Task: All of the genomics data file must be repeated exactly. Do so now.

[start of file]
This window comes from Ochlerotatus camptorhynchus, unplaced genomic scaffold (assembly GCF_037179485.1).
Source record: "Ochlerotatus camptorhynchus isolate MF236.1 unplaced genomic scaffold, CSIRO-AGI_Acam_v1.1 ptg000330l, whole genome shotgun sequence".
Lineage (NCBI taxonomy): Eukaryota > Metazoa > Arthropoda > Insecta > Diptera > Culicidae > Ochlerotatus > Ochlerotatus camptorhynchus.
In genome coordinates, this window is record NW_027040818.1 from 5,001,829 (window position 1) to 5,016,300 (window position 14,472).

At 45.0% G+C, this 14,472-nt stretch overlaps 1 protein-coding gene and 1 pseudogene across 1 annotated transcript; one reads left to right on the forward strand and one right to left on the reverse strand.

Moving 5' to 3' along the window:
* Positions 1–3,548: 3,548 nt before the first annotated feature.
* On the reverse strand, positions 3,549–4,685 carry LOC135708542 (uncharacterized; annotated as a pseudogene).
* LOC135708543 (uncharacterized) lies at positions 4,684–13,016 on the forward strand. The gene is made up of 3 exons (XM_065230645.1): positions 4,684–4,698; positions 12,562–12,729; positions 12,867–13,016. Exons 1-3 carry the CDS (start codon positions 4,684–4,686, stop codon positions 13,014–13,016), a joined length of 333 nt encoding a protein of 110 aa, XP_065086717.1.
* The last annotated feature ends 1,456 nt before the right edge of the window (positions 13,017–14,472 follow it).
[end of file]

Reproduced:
This window comes from Ochlerotatus camptorhynchus, unplaced genomic scaffold (assembly GCF_037179485.1).
Source record: "Ochlerotatus camptorhynchus isolate MF236.1 unplaced genomic scaffold, CSIRO-AGI_Acam_v1.1 ptg000330l, whole genome shotgun sequence".
Lineage (NCBI taxonomy): Eukaryota > Metazoa > Arthropoda > Insecta > Diptera > Culicidae > Ochlerotatus > Ochlerotatus camptorhynchus.
In genome coordinates, this window is record NW_027040818.1 from 5,001,829 (window position 1) to 5,016,300 (window position 14,472).

At 45.0% G+C, this 14,472-nt stretch overlaps 1 protein-coding gene and 1 pseudogene across 1 annotated transcript; one reads left to right on the forward strand and one right to left on the reverse strand.

Moving 5' to 3' along the window:
* Positions 1–3,548: 3,548 nt before the first annotated feature.
* On the reverse strand, positions 3,549–4,685 carry LOC135708542 (uncharacterized; annotated as a pseudogene).
* LOC135708543 (uncharacterized) lies at positions 4,684–13,016 on the forward strand. The gene is made up of 3 exons (XM_065230645.1): positions 4,684–4,698; positions 12,562–12,729; positions 12,867–13,016. Exons 1-3 carry the CDS (start codon positions 4,684–4,686, stop codon positions 13,014–13,016), a joined length of 333 nt encoding a protein of 110 aa, XP_065086717.1.
* The last annotated feature ends 1,456 nt before the right edge of the window (positions 13,017–14,472 follow it).